The other patient receiving rituximab was a white woman in her early 70s who had been diagnosed with RA at least 3 years before PML diagnosis. She had a history of leflunomide use, colonic polyps, and stroke. Within 1 month prior to PML diagnosis, she had symptoms of speech disorder and aphasia, idiopathic peripheral neuropathy, abnormal gait, lack of coordination, and hemiplegia. The patient had received prednisone for at least 2.5 years. A total of 2 infusions of 1,000 mg of IV rituximab at 2-week intervals were given 8 months before PML diagnosis. When she presented to the hospital, she underwent a lumbar puncture, was diagnosed with PML, and was discharged 11 days after admission to the hospital. Within 4 days of discharge, the patient was hospitalized again for 9 days with diagnosis codes for urinary tract infection, esophageal reflux, cerebrovascular accident, and PML. The patient died 50 days after the date of the first PML diagnosis. The diagnosis code for PML was recorded 24 times (both inpatient and outpatient diagnoses) from the day of the first PML diagnosis to the patient's death.

Discussion

Among hospitalized cases of suspected PML occurring among individuals with selected rheumatic and autoimmune diseases, we identified 3 patients with RA or IBD that had been exposed to either infliximab or rituximab within the several months prior to hospitalization for PML. The overall estimated incidence of PML was 0.2 per 100,000 persons for rheumatic disease patients without HIV or cancer.

While our data suggest that PML occurs very rarely in patients with autoimmune disease without HIV, our 3 reported cases occurring in patients without HIV join at least 7 other published cases occurring in patients with autoimmune or rheumatic disease receiving biologic therapy. Most of these have occurred while rituximab therapy was being given in the context of other immunosuppressive therapies (18). Besides the case we reported here, the only other PML case receiving infliximab that has been previously reported (16) was a 72-year-old white man with RA and subacute neurologic and psychiatric symptoms that developed after 3 years of infliximab, prednisone, and methotrexate. The PML diagnosis for this case was established and confirmed by MRI of the brain and a brain biopsy, respectively. Discontinuation of antirheumatic drugs and supportive therapy led to stabilization of PML with continuation of neurologic and cognitive deficits. Given a lack of other risk factors, it was suggested that infliximab might have been casually associated with the development of PML. At least 6 additional PML cases have occurred in those receiving rituximab (18, 19); however, in only one instance was such a patient lacking other risk factors for PML (e.g., history of other cytotoxic drugs, other biologics, or documented cancer).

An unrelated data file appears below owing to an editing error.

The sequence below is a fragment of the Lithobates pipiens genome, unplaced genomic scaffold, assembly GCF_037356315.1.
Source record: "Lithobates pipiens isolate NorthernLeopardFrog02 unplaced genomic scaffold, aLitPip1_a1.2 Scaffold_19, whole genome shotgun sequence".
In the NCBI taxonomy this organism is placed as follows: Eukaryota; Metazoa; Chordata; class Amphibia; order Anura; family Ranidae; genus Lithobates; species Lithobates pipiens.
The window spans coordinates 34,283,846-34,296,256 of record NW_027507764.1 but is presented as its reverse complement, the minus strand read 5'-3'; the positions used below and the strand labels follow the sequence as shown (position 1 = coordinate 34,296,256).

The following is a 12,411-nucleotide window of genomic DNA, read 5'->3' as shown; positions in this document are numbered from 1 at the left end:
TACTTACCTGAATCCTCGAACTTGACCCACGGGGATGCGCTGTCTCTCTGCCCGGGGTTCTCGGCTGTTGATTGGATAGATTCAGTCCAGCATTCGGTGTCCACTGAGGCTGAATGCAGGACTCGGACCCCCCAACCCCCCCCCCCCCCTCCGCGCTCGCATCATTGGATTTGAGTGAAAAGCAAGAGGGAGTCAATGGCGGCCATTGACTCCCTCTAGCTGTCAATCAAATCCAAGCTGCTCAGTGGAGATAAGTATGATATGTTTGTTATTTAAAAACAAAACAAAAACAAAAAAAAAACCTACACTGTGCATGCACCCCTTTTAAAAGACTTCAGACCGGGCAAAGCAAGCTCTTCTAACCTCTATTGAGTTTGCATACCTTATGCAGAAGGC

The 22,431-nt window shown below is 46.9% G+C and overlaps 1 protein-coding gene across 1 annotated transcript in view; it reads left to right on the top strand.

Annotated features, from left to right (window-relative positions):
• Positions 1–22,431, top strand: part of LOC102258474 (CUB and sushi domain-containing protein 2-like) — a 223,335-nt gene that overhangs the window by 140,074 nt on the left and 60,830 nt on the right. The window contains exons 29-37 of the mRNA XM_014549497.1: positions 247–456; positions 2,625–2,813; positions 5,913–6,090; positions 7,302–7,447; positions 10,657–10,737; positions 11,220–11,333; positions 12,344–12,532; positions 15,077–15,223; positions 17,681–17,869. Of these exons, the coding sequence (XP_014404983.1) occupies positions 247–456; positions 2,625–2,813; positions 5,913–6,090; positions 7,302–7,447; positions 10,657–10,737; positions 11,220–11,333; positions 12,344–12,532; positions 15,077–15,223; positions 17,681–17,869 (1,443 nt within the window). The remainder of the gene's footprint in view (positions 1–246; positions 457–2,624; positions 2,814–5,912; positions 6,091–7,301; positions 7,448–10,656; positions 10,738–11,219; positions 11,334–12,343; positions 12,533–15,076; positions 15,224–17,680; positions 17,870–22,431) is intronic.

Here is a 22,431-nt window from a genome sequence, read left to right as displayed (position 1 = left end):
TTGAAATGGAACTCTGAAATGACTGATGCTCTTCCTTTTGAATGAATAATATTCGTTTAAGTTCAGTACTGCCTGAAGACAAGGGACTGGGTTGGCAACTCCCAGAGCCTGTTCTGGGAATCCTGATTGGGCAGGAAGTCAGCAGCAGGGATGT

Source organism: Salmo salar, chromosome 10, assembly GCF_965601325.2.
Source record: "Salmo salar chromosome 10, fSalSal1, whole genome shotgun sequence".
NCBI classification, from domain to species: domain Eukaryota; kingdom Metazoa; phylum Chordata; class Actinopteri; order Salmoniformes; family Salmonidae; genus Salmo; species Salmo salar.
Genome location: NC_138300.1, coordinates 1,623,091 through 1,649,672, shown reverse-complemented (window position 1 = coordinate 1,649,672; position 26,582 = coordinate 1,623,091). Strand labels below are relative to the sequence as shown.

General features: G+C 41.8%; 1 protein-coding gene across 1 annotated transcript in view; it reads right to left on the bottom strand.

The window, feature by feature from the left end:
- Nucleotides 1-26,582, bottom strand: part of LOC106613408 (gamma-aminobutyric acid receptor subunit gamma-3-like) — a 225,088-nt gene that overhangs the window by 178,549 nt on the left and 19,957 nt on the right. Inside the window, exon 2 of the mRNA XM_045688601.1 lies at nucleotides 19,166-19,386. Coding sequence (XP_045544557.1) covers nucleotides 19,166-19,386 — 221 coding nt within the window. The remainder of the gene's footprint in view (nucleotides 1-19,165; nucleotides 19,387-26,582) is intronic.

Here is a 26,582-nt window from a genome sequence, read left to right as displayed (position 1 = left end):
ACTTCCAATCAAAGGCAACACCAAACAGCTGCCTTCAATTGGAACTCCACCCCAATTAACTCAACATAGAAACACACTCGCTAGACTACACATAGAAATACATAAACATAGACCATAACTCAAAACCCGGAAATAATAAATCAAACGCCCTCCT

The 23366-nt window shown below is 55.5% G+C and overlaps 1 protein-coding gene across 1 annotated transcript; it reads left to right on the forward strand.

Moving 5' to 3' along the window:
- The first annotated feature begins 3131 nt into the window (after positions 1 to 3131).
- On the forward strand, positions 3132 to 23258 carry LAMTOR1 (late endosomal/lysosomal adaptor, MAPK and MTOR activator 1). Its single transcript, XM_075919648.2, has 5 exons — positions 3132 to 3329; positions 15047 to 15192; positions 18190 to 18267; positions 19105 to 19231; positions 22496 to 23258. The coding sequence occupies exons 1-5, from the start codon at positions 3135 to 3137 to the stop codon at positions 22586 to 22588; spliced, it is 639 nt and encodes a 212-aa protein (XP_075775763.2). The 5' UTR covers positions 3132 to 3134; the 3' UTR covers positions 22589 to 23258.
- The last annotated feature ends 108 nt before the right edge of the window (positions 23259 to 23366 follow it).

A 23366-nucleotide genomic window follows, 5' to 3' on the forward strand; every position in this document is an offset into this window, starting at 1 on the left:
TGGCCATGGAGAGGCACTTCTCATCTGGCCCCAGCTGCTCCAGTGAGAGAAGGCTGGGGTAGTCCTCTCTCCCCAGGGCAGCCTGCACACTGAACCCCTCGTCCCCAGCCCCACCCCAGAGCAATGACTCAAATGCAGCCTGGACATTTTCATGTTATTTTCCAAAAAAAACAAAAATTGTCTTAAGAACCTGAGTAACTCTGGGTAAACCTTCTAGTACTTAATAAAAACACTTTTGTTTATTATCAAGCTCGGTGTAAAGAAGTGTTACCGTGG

We were limited in not being able to review the medical records of our reported cases, making it difficult to judge whether other explanatory factors existed beyond biologic or other immunosuppressive therapy. Additionally, while the data contained evidence of multiple neurologic deficits compatible with PML, provided by physicians who cared for the patient during the hospitalization, we lacked detailed clinical information (e.g., laboratory or MRI results) that would further confirm the PML diagnosis. Finally, although most of the 53 cases of suspected PML had much more than 8 months of data available prior to hospitalization for PML, the differential availability of information prior to the case date could favor ascertainment of risk factors in patients with longer observable periods. Reassuringly, all of the PML cases without HIV or cancer were observable in the data for more than 2 years prior to hospitalization, making it unlikely that we missed relevant risk factors for these individuals.

In summary, we report population-based estimates of PML incidence using longitudinal inpatient and outpatient data among patients with selected autoimmune and rheumatic diseases (albeit not including SLE) who do not have HIV or cancer. Our findings suggest that PML occurs exceedingly rarely among such individuals, at less than 1 per 100,000 patients during the study period. However rare, such catastrophic cases do occur, and our study and others suggest that they can occur in the context of biologic therapies such as infliximab and rituximab, although a causal role for biologic agents remains uncertain.

AUTHOR CONTRIBUTIONS

All authors were involved in drafting the article or revising it critically for important intellectual content, and all authors approved the final version to be published. Dr. Curtis had full access to all of the data in the study and takes responsibility for the integrity of the data and the accuracy of the data analysis.

Study conception and design. Baddley, Beukelman, Chen, Delzell, Saag, Winthrop, Curtis.

Acquisition of data. Bharat, Patkar.

Analysis and interpretation of data. Bharat, Xie, Baddley, Beukelman, Chen, Calabrese, Delzell, Grijalva, Saag, Winthrop, Curtis.